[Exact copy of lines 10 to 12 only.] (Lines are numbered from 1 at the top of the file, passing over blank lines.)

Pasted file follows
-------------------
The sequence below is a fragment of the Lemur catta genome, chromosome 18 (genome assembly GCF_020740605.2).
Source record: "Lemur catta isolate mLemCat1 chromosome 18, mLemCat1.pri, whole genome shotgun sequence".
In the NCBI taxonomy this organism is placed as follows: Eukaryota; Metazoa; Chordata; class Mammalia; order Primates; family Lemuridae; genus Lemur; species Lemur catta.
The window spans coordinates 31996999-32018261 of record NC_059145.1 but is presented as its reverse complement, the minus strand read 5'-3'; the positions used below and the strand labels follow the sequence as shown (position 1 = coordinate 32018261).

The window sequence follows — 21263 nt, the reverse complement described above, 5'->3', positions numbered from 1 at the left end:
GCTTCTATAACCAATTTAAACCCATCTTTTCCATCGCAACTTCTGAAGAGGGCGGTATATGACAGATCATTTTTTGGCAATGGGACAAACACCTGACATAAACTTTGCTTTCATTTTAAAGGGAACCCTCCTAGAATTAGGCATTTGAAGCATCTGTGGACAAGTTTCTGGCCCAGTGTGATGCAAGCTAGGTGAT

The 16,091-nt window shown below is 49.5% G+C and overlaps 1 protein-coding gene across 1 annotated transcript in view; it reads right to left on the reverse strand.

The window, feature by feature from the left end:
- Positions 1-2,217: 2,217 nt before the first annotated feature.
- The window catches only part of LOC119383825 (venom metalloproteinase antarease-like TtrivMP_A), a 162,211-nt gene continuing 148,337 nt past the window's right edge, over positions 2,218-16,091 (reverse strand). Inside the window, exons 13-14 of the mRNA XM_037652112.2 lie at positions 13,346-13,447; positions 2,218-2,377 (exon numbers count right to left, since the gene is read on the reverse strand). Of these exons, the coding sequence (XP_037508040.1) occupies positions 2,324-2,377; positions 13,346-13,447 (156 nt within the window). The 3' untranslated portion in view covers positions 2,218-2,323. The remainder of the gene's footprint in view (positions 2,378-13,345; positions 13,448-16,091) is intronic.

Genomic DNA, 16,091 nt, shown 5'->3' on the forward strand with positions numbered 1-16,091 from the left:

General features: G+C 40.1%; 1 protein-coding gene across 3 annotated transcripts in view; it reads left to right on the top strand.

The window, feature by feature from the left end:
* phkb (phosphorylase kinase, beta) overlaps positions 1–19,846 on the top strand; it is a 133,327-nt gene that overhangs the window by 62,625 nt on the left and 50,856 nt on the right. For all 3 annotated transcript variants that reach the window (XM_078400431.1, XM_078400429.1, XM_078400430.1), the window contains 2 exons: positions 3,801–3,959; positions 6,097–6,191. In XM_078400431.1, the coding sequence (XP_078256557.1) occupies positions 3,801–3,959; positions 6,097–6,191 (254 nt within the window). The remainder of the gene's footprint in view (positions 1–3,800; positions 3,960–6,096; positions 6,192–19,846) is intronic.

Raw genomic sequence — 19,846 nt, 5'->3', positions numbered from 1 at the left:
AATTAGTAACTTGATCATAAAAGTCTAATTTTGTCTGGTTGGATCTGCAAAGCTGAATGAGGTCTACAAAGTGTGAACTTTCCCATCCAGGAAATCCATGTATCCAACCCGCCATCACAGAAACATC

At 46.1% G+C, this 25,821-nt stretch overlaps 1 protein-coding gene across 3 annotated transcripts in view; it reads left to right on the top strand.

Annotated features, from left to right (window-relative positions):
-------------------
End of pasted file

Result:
- The window catches only part of LOC119383825 (venom metalloproteinase antarease-like TtrivMP_A), a 162,211-nt gene continuing 148,337 nt past the window's right edge, over positions 2,218-16,091 (reverse strand). Inside the window, exons 13-14 of the mRNA XM_037652112.2 lie at positions 13,346-13,447; positions 2,218-2,377 (exon numbers count right to left, since the gene is read on the reverse strand). Of these exons, the coding sequence (XP_037508040.1) occupies positions 2,324-2,377; positions 13,346-13,447 (156 nt within the window). The 3' untranslated portion in view covers positions 2,218-2,323. The remainder of the gene's footprint in view (positions 2,378-13,345; positions 13,448-16,091) is intronic.

Genomic DNA, 16,091 nt, shown 5'->3' on the forward strand with positions numbered 1-16,091 from the left:

General features: G+C 40.1%; 1 protein-coding gene across 3 annotated transcripts in view; it reads left to right on the top strand.